● Internal, rather than borrowed strength
Throughout the training course, we attach importance to a specific learning style to develop this toughness. That is internalization, or letting the toughness seep through you and become the norm. In other words, you need to develop a predisposition and strength that allow you to ideate from inside, rather than meeting the immediate challenge with skills borrowed from somewhere. First of all, we stress physical activities – seeing with your own eyes, listening to live voices and writing in your own hand. Our teaching program includes “town watching,” where you walk around town to sample seeds for future businesses and signals of future life, and “town listening,” where you sample live voices at a café, for example, listening carefully to conversations of strangers. We do not allow Web searching in class. You have to depend on what is inside you, such as memory and knowledge obtained through experience, and not on external intelligence. We also place emphasis on “handwriting” culture, directing each trainee to describe his/her future in his/her own hand. The second pillar is diversity and culture mix, or face-offs to make the most of differences. We encourage the trainees to face off against each other, because doing so elevates everyone’s ideas. In our class, the participants are limited to one trainee per company in order to address the same topic in a cross-industry group. Huge chemistry or conflicts will emerge when participants from different backgrounds address the same topic of “well-being for the future.” We also have another keyword to describe our philosophy, which is mutual assistance. As the Buddhist monk Shinran once said, you can only make your dream come true with the help of others. Note that mutual assistance does not mean depending on others. Our teaching style emphasizes mutual assistance to ensure that all trainees will find their way to the shared goal through conflict and concurrence.

Goal of learning: Obtaining a grand concept

● Goal of learning
The goal of our training course is to develop a grand concept, or each trainee’s future vision called “Future Life Sheet.” The Sheet should specify the new kind of well-being and prosperity that will be relevant for the future. It is not necessary to describe your vision in stylish language, but it should present some sort of life model – e.g. “I would prefer a life in which we can grow something in each other.” Starting with this life model, each trainee will envision how things would change in that model, including clothing/food/housing, learning, working, playing, making, interaction, health and activities toward the end of his/her life. This Future Life Sheet will be the grand concept, whose relevance reaches far beyond the product in question. I think that every company, every organization and every individual talent may be likened to a big tree. Products and services are the leaves and flowers that decorate the era: different leaves and flowers will come out in a different era. But no leaf will come out from a tree with thin roots. What matters is the grand concept, or a vision of how our lives and lifestyles should be in the future. I believe that the grand concept is what provides roots to all products and services. It is this core knowledge of “life in the future” that generates a rich variety of individual solutions. We now have some 100 Future Life Sheets prepared by trainees from various companies who participated in our pilot course which started last year. Those Sheets reflect the hopes of individual human beings outside the framework of business. I believe that innovation finds its source in the core knowledge of every single person seeking to explore what he/she can initiate in his/her company. Training classes at Sei-katsu-sha Academy will destroy all participants, transform their perspectives and build new habits. One of the trainees said that his biases, rules and stereotyped ideas were broken into pieces, in a good sense. He had been thinking that business resources should be found in the company, factory or laboratory, but that was not the case. He realized that the resources could be found in his daily life. Although many tend to think that ideation and innovation are for a handful of gifted people, the trainees will realize that they do not need to be geniuses to get ideas. In short, anyone who leads an ordinary life can make innovation happen. Insight does not come from a bizarre place, but from somewhere very close to you.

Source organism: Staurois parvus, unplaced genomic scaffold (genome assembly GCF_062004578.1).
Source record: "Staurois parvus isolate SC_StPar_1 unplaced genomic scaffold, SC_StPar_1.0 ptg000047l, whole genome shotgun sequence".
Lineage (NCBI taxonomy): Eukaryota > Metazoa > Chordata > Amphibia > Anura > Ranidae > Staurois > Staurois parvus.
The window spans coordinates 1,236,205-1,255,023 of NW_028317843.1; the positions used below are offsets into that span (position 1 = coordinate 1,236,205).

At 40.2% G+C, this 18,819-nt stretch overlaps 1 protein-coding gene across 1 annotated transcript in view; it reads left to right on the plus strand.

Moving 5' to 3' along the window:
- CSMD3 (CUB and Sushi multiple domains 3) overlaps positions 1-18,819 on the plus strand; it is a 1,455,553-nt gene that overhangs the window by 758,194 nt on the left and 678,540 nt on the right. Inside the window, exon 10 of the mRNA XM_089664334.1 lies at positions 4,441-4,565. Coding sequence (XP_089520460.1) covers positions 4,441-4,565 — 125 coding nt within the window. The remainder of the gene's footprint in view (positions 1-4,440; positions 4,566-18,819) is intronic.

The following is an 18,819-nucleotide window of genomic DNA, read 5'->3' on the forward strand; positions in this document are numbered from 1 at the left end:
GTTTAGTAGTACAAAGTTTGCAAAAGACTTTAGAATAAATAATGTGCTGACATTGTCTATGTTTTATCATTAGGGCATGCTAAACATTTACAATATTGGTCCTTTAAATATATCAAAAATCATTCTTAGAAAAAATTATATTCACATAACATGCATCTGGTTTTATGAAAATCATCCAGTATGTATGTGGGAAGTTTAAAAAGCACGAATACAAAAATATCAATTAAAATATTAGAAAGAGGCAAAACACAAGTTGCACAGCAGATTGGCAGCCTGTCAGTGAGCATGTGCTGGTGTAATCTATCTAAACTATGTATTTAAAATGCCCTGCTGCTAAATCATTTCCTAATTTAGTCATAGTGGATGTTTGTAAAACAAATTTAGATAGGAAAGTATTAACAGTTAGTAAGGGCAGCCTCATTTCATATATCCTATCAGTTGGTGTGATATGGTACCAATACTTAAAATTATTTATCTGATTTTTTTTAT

Tatsushi Shimamoto
Corporate Officer of Hakuhodo Inc., President of Hakuhodo Sei-katsu-sha Academy
Joined Hakuhodo in 1983 after graduating from the Electrical and Electronic Engineering Department, Tokyo Institute of Technology. As a marketing planner, he was initially in charge of product and outlet development operations for client companies. Following a stint as an R&D expert, he assumed the post of Director at Hakuhodo Institute of Life and Living in 2006. Since being appointed to the current post in 2015, he has been directing ideation training activities for innovation